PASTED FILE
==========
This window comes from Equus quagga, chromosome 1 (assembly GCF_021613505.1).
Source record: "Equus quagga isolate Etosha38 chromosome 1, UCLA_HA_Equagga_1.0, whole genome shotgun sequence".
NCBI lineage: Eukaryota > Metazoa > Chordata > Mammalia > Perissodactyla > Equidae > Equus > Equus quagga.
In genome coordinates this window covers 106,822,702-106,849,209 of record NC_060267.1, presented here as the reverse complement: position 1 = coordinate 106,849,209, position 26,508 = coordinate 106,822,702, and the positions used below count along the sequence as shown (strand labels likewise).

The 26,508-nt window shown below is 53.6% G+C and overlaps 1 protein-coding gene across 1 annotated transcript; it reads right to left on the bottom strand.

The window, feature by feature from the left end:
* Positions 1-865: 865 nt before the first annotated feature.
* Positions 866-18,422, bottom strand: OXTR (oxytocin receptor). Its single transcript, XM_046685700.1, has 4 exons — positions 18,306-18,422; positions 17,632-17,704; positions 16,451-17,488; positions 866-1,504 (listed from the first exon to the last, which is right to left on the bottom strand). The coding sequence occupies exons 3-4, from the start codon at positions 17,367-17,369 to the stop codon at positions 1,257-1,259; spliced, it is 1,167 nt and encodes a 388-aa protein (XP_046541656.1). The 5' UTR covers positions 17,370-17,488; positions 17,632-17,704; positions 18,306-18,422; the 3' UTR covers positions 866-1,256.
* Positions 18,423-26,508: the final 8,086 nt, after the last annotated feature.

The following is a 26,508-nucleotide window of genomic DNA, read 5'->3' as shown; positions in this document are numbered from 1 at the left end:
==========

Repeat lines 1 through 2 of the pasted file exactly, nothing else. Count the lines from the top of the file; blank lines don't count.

This window comes from Equus quagga, chromosome 1 (assembly GCF_021613505.1).
Source record: "Equus quagga isolate Etosha38 chromosome 1, UCLA_HA_Equagga_1.0, whole genome shotgun sequence".